Quantum With Fewer Dead Cats: First Macro Quantum Device

Part of the reason the field of quantum mechanics seems so confusing is that it’s hard to really see the theories in action. A physicist can talk about qubits and atoms all he wants, but we laypeople still say “pics or it didn’t happen.” Well, we still don’t have pics (unless you count the delightful illustration of the Schrodinger’s cat thought experiment), but a researcher at UC Santa Barbara has made progress in bringing quantum systems into the sight of ordinary people. Andrew Cleland and his team created the first mechanical device that both operates as a quantum system and can be seen with the naked eye.

The device is little more than a simple piezoelectric resonator made of a teeny-tiny piece of quartz-like material attached to metal plates. The material expands and contracts – kind of like a balloon – with electrical voltage administered at a very precise high frequency. A qubit was then “wired” to the resonator. The device had to be cooled nearly to absolute zero to eliminate most of the atomic movements of the qubit and the resonator. And once the team excited the qubit with a pulse of energy, the resonator fluctuated. For the first time ever, quantum vibrations could be observed on a macro scale. If you’ve been completely lost by all of this talk about qubits and resonators, the short version is this: the device converts a quantum state to mechanical vibrations. And compared with other, similar experiments, it’s gigantic.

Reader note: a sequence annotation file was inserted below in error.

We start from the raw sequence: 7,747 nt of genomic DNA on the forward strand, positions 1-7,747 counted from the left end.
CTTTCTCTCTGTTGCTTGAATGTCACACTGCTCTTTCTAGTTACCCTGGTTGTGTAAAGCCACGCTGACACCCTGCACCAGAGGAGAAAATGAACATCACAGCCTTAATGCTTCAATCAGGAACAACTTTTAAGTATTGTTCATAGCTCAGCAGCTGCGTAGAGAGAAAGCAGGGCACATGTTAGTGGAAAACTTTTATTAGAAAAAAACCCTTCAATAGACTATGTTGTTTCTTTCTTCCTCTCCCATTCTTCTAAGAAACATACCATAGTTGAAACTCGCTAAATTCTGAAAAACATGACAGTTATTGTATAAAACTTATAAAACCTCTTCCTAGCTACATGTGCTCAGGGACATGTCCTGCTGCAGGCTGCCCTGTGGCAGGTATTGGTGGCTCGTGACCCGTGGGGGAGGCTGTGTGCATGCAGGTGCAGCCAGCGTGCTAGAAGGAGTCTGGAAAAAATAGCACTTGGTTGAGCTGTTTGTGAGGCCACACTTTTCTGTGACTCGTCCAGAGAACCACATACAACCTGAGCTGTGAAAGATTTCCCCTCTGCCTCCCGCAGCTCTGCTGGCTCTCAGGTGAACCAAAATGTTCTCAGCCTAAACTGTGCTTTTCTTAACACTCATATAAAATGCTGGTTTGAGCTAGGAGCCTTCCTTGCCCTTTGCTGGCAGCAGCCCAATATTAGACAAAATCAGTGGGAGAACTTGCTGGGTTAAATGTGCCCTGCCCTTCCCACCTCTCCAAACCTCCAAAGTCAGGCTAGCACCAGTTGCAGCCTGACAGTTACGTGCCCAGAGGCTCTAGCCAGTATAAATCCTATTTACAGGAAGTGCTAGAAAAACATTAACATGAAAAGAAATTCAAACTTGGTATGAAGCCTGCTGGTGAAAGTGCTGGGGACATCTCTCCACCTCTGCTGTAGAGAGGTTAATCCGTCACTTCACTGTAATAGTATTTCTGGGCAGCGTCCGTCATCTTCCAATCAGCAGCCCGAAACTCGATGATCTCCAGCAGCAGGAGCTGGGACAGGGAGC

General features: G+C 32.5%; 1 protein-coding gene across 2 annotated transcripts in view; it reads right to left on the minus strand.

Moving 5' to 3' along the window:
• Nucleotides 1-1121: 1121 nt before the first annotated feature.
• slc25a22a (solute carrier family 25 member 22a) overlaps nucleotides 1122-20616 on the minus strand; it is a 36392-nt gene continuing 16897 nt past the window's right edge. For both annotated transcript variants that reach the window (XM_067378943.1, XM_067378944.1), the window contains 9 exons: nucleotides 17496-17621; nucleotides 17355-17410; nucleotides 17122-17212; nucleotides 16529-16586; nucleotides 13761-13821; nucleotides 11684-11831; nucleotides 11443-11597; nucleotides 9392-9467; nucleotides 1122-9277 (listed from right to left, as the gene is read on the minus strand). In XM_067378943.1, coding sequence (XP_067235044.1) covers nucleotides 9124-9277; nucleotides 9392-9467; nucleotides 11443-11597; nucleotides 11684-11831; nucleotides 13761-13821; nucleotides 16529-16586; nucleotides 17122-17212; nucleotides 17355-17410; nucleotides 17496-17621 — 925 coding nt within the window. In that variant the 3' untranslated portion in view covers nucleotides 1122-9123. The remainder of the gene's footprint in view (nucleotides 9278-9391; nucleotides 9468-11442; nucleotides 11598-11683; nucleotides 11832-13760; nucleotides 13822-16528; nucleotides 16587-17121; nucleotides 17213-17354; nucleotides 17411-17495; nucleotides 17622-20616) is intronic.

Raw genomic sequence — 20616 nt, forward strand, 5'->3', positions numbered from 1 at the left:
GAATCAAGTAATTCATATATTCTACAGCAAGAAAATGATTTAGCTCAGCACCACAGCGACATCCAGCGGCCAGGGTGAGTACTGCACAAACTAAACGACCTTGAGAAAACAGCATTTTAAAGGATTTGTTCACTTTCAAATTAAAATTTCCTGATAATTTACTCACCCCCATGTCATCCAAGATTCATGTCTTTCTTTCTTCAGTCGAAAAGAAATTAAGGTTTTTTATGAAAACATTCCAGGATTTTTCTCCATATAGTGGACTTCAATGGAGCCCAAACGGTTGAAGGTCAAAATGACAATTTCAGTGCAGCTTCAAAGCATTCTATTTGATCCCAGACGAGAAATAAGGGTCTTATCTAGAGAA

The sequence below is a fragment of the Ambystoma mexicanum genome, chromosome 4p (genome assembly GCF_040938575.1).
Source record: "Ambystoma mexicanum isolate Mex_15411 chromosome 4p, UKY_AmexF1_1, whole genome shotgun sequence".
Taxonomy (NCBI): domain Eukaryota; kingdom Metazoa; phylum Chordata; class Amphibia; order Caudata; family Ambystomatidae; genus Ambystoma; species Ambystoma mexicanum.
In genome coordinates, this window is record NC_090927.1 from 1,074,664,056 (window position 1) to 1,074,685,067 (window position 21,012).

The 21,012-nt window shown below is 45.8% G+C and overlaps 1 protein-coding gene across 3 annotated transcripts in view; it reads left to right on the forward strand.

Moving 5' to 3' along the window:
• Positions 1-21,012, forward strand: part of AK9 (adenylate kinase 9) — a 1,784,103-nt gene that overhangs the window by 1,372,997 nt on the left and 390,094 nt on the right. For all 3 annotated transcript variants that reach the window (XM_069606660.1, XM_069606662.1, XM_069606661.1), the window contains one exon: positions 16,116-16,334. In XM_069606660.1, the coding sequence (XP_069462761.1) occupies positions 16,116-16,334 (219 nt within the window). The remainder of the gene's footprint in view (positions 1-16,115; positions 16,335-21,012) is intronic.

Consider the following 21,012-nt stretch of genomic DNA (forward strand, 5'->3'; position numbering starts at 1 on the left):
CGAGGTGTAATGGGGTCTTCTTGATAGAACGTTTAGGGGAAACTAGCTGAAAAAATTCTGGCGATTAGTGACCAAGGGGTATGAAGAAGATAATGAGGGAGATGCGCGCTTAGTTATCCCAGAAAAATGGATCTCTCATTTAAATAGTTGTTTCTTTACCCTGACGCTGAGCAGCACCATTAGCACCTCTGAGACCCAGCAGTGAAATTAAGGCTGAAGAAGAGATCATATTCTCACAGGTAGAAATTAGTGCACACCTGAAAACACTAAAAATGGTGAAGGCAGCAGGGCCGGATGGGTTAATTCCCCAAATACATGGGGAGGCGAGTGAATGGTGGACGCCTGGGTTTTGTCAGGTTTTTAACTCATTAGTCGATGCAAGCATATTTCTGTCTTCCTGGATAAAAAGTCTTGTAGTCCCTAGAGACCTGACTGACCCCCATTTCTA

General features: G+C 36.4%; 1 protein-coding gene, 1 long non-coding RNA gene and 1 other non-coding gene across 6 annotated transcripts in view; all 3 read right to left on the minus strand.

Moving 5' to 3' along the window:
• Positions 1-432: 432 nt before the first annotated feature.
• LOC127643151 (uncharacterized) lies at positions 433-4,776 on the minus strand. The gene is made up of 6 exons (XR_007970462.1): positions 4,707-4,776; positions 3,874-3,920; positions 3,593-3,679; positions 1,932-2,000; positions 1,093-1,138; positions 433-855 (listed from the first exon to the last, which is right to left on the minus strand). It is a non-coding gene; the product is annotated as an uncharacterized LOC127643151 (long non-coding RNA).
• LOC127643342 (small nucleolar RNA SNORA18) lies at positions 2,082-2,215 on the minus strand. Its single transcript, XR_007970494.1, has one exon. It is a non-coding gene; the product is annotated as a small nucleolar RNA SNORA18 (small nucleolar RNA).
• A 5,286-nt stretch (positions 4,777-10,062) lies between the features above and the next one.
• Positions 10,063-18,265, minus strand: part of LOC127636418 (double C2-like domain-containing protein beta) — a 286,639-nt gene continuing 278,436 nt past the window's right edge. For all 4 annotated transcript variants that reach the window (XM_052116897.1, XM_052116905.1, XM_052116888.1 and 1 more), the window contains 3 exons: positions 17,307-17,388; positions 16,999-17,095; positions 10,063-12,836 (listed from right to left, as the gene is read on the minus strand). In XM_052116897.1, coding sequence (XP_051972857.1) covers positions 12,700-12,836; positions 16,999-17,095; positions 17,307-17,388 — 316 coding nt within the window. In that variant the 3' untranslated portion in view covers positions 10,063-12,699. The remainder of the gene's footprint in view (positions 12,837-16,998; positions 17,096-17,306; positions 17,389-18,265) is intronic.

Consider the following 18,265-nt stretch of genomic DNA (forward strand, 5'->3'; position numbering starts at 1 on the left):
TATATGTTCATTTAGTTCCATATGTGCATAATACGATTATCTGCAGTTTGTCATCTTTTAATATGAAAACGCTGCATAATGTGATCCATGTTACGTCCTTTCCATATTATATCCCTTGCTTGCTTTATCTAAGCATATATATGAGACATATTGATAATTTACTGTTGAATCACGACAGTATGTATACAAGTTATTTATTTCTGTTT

In the above illustration, the team’s prediction of the device’s behavior is represented by dashed lines – the actual data matched very closely. Of course, one of the staples of quantum theory – and one illustrated quite well by the Schrodinger’s cat exercise – is that just measuring a waveform alters it. The object being measured essentially has to “choose” one state to be in at the moment it’s being measured. To get around this problem, the team measured system’s waveform millions of times to accumulate a reliable probability of the state the device would be in at any given moment. Cleland is hopeful that his research could be used to explore how the rules of quantum physics present themselves in larger, observable scales. And it looks likely that the experiment might finally put to bed the question of whether the cat in the box is alive or dead (it turns out it’s moot). Mee-ow!

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See more in Quantum Leaps or under Science. March, 2010.

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